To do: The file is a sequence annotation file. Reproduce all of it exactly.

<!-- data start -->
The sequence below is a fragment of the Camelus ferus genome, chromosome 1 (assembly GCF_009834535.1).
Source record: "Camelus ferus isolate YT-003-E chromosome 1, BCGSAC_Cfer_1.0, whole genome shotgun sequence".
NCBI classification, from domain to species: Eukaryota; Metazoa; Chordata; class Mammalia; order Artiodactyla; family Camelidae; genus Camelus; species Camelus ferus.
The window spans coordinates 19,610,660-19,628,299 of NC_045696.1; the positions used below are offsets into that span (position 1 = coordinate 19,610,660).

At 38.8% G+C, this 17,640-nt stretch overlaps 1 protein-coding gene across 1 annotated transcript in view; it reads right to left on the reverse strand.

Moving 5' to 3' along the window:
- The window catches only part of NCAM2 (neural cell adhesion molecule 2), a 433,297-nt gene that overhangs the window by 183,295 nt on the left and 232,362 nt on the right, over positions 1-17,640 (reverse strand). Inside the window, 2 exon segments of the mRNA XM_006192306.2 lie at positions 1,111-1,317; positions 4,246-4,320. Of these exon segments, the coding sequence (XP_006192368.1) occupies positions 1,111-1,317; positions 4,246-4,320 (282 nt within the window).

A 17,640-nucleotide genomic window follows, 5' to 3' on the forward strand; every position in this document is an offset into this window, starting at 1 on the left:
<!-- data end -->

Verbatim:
The sequence below is a fragment of the Camelus ferus genome, chromosome 1 (assembly GCF_009834535.1).
Source record: "Camelus ferus isolate YT-003-E chromosome 1, BCGSAC_Cfer_1.0, whole genome shotgun sequence".
NCBI classification, from domain to species: Eukaryota; Metazoa; Chordata; class Mammalia; order Artiodactyla; family Camelidae; genus Camelus; species Camelus ferus.
The window spans coordinates 19,610,660-19,628,299 of NC_045696.1; the positions used below are offsets into that span (position 1 = coordinate 19,610,660).

At 38.8% G+C, this 17,640-nt stretch overlaps 1 protein-coding gene across 1 annotated transcript in view; it reads right to left on the reverse strand.

Moving 5' to 3' along the window:
- The window catches only part of NCAM2 (neural cell adhesion molecule 2), a 433,297-nt gene that overhangs the window by 183,295 nt on the left and 232,362 nt on the right, over positions 1-17,640 (reverse strand). Inside the window, 2 exon segments of the mRNA XM_006192306.2 lie at positions 1,111-1,317; positions 4,246-4,320. Of these exon segments, the coding sequence (XP_006192368.1) occupies positions 1,111-1,317; positions 4,246-4,320 (282 nt within the window).

A 17,640-nucleotide genomic window follows, 5' to 3' on the forward strand; every position in this document is an offset into this window, starting at 1 on the left: